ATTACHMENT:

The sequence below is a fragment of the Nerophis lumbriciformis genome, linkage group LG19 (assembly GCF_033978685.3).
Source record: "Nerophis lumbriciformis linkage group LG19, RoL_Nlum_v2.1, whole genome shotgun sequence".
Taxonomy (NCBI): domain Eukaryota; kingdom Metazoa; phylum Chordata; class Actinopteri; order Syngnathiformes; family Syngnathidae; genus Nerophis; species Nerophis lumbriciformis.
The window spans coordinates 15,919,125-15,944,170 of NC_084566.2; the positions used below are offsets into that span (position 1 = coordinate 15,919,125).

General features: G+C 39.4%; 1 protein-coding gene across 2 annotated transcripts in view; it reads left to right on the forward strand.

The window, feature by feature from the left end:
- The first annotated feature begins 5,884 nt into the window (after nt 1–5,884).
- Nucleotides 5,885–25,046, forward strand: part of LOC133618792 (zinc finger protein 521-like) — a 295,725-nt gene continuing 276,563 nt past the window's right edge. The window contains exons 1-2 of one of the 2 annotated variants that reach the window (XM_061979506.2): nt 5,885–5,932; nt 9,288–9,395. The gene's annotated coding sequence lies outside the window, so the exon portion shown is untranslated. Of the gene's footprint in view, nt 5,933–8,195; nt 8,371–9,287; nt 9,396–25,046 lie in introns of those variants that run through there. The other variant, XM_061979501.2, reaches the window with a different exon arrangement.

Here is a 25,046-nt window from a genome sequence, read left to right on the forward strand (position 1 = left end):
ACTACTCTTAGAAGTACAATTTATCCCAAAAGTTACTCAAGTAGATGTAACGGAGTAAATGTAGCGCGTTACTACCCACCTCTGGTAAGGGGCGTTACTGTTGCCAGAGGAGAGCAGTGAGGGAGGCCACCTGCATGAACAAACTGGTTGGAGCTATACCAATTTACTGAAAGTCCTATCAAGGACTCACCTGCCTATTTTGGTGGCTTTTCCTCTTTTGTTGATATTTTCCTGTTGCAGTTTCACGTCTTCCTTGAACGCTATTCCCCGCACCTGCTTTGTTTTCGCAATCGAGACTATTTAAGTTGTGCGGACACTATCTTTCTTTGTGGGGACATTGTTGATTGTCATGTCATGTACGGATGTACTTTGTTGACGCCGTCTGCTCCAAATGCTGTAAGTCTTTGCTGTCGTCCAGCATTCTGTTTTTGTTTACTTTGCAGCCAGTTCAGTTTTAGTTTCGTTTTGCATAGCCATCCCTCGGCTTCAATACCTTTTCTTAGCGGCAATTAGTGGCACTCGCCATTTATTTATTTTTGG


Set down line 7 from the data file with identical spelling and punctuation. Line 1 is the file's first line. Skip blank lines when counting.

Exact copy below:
- The first annotated feature begins 5,884 nt into the window (after nt 1–5,884).